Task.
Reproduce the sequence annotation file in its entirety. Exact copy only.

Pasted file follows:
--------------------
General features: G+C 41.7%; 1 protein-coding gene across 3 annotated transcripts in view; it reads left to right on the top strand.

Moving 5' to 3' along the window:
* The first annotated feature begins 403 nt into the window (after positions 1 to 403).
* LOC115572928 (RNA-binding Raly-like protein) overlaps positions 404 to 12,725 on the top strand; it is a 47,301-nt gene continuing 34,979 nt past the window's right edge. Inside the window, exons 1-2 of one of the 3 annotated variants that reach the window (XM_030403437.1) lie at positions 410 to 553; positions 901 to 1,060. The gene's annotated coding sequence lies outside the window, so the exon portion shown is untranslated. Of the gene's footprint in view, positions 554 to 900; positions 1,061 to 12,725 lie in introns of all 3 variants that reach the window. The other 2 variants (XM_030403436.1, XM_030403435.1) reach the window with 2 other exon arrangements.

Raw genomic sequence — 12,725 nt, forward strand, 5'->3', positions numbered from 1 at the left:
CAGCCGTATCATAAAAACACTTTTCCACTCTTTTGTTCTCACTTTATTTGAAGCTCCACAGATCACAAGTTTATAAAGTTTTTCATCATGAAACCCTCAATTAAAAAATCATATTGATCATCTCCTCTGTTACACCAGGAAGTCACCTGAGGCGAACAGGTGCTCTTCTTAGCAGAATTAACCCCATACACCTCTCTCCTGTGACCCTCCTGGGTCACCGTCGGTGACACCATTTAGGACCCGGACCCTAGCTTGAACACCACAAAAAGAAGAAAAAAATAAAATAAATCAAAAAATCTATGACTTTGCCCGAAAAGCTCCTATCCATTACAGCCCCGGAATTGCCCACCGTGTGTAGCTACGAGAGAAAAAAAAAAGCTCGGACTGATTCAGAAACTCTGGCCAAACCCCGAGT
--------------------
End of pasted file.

General features: G+C 41.7%; 1 protein-coding gene across 3 annotated transcripts in view; it reads left to right on the top strand.

Moving 5' to 3' along the window:
* The first annotated feature begins 403 nt into the window (after positions 1 to 403).
* LOC115572928 (RNA-binding Raly-like protein) overlaps positions 404 to 12,725 on the top strand; it is a 47,301-nt gene continuing 34,979 nt past the window's right edge. Inside the window, exons 1-2 of one of the 3 annotated variants that reach the window (XM_030403437.1) lie at positions 410 to 553; positions 901 to 1,060. The gene's annotated coding sequence lies outside the window, so the exon portion shown is untranslated. Of the gene's footprint in view, positions 554 to 900; positions 1,061 to 12,725 lie in introns of all 3 variants that reach the window. The other 2 variants (XM_030403436.1, XM_030403435.1) reach the window with 2 other exon arrangements.

Raw genomic sequence — 12,725 nt, forward strand, 5'->3', positions numbered from 1 at the left:
CAGCCGTATCATAAAAACACTTTTCCACTCTTTTGTTCTCACTTTATTTGAAGCTCCACAGATCACAAGTTTATAAAGTTTTTCATCATGAAACCCTCAATTAAAAAATCATATTGATCATCTCCTCTGTTACACCAGGAAGTCACCTGAGGCGAACAGGTGCTCTTCTTAGCAGAATTAACCCCATACACCTCTCTCCTGTGACCCTCCTGGGTCACCGTCGGTGACACCATTTAGGACCCGGACCCTAGCTTGAACACCACAAAAAGAAGAAAAAAATAAAATAAATCAAAAAATCTATGACTTTGCCCGAAAAGCTCCTATCCATTACAGCCCCGGAATTGCCCACCGTGTGTAGCTACGAGAGAAAAAAAAAAGCTCGGACTGATTCAGAAACTCTGGCCAAACCCCGAGT